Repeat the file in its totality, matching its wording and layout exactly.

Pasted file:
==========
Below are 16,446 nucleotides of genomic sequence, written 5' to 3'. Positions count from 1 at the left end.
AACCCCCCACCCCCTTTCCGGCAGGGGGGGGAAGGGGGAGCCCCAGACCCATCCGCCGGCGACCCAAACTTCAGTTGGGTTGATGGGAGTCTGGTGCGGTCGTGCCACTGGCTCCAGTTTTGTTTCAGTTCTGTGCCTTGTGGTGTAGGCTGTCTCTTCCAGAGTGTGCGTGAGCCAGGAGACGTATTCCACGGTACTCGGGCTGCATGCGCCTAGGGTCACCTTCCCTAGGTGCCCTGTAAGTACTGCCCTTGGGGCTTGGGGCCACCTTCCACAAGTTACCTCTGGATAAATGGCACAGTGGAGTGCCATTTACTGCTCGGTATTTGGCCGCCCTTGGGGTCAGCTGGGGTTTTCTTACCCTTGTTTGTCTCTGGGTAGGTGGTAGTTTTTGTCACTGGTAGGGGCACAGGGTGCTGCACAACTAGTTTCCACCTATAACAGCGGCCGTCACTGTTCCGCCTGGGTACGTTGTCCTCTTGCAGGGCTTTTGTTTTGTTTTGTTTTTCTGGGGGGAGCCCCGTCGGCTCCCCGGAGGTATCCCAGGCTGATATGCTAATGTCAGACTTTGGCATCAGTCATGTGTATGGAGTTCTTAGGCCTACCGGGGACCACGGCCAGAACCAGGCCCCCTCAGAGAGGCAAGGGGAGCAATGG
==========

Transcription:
Below are 16,446 nucleotides of genomic sequence, written 5' to 3'. Positions count from 1 at the left end.
AACCCCCCACCCCCTTTCCGGCAGGGGGGGGAAGGGGGAGCCCCAGACCCATCCGCCGGCGACCCAAACTTCAGTTGGGTTGATGGGAGTCTGGTGCGGTCGTGCCACTGGCTCCAGTTTTGTTTCAGTTCTGTGCCTTGTGGTGTAGGCTGTCTCTTCCAGAGTGTGCGTGAGCCAGGAGACGTATTCCACGGTACTCGGGCTGCATGCGCCTAGGGTCACCTTCCCTAGGTGCCCTGTAAGTACTGCCCTTGGGGCTTGGGGCCACCTTCCACAAGTTACCTCTGGATAAATGGCACAGTGGAGTGCCATTTACTGCTCGGTATTTGGCCGCCCTTGGGGTCAGCTGGGGTTTTCTTACCCTTGTTTGTCTCTGGGTAGGTGGTAGTTTTTGTCACTGGTAGGGGCACAGGGTGCTGCACAACTAGTTTCCACCTATAACAGCGGCCGTCACTGTTCCGCCTGGGTACGTTGTCCTCTTGCAGGGCTTTTGTTTTGTTTTGTTTTTCTGGGGGGAGCCCCGTCGGCTCCCCGGAGGTATCCCAGGCTGATATGCTAATGTCAGACTTTGGCATCAGTCATGTGTATGGAGTTCTTAGGCCTACCGGGGACCACGGCCAGAACCAGGCCCCCTCAGAGAGGCAAGGGGAGCAATGG